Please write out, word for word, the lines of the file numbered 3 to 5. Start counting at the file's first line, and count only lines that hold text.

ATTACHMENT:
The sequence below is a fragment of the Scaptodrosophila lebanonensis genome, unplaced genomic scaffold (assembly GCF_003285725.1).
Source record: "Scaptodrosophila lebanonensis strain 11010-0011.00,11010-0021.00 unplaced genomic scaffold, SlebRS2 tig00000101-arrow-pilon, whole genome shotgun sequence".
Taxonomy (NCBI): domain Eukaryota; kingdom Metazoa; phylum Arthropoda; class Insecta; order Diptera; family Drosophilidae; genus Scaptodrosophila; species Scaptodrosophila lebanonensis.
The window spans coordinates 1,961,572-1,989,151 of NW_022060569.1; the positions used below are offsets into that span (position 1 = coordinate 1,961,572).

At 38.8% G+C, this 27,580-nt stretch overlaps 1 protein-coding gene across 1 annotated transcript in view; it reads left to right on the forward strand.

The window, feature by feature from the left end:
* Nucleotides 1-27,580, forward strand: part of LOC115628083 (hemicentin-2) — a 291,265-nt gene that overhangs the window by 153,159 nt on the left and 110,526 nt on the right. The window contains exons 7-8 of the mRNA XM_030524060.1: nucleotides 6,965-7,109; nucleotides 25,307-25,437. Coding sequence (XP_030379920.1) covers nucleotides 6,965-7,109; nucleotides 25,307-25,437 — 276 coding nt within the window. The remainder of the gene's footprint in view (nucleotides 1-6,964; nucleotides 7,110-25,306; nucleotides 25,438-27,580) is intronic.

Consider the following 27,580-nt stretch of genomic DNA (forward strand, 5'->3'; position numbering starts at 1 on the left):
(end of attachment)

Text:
Taxonomy (NCBI): domain Eukaryota; kingdom Metazoa; phylum Arthropoda; class Insecta; order Diptera; family Drosophilidae; genus Scaptodrosophila; species Scaptodrosophila lebanonensis.
The window spans coordinates 1,961,572-1,989,151 of NW_022060569.1; the positions used below are offsets into that span (position 1 = coordinate 1,961,572).

At 38.8% G+C, this 27,580-nt stretch overlaps 1 protein-coding gene across 1 annotated transcript in view; it reads left to right on the forward strand.